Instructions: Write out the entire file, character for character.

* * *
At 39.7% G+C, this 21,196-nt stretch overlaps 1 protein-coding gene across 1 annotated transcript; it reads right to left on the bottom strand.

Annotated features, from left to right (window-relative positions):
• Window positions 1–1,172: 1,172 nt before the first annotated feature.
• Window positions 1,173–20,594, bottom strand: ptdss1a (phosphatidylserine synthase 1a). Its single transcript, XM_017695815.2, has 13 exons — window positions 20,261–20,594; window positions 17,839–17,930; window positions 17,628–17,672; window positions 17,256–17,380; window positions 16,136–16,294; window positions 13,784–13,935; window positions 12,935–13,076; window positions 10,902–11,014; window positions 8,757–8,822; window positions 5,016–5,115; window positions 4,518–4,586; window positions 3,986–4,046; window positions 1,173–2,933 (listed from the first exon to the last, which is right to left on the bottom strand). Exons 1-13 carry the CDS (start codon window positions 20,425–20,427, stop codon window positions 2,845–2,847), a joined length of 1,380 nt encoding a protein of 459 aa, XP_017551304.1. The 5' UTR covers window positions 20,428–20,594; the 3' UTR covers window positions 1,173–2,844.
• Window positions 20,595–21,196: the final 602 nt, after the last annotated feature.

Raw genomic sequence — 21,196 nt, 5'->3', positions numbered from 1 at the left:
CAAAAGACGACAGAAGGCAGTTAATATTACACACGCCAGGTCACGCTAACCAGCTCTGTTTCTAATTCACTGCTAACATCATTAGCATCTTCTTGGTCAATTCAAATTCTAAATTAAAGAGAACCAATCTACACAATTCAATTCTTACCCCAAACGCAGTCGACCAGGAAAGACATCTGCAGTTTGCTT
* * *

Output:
At 39.7% G+C, this 21,196-nt stretch overlaps 1 protein-coding gene across 1 annotated transcript; it reads right to left on the bottom strand.

Annotated features, from left to right (window-relative positions):
• Window positions 1–1,172: 1,172 nt before the first annotated feature.
• Window positions 1,173–20,594, bottom strand: ptdss1a (phosphatidylserine synthase 1a). Its single transcript, XM_017695815.2, has 13 exons — window positions 20,261–20,594; window positions 17,839–17,930; window positions 17,628–17,672; window positions 17,256–17,380; window positions 16,136–16,294; window positions 13,784–13,935; window positions 12,935–13,076; window positions 10,902–11,014; window positions 8,757–8,822; window positions 5,016–5,115; window positions 4,518–4,586; window positions 3,986–4,046; window positions 1,173–2,933 (listed from the first exon to the last, which is right to left on the bottom strand). Exons 1-13 carry the CDS (start codon window positions 20,425–20,427, stop codon window positions 2,845–2,847), a joined length of 1,380 nt encoding a protein of 459 aa, XP_017551304.1. The 5' UTR covers window positions 20,428–20,594; the 3' UTR covers window positions 1,173–2,844.
• Window positions 20,595–21,196: the final 602 nt, after the last annotated feature.

Raw genomic sequence — 21,196 nt, 5'->3', positions numbered from 1 at the left:
CAAAAGACGACAGAAGGCAGTTAATATTACACACGCCAGGTCACGCTAACCAGCTCTGTTTCTAATTCACTGCTAACATCATTAGCATCTTCTTGGTCAATTCAAATTCTAAATTAAAGAGAACCAATCTACACAATTCAATTCTTACCCCAAACGCAGTCGACCAGGAAAGACATCTGCAGTTTGCTT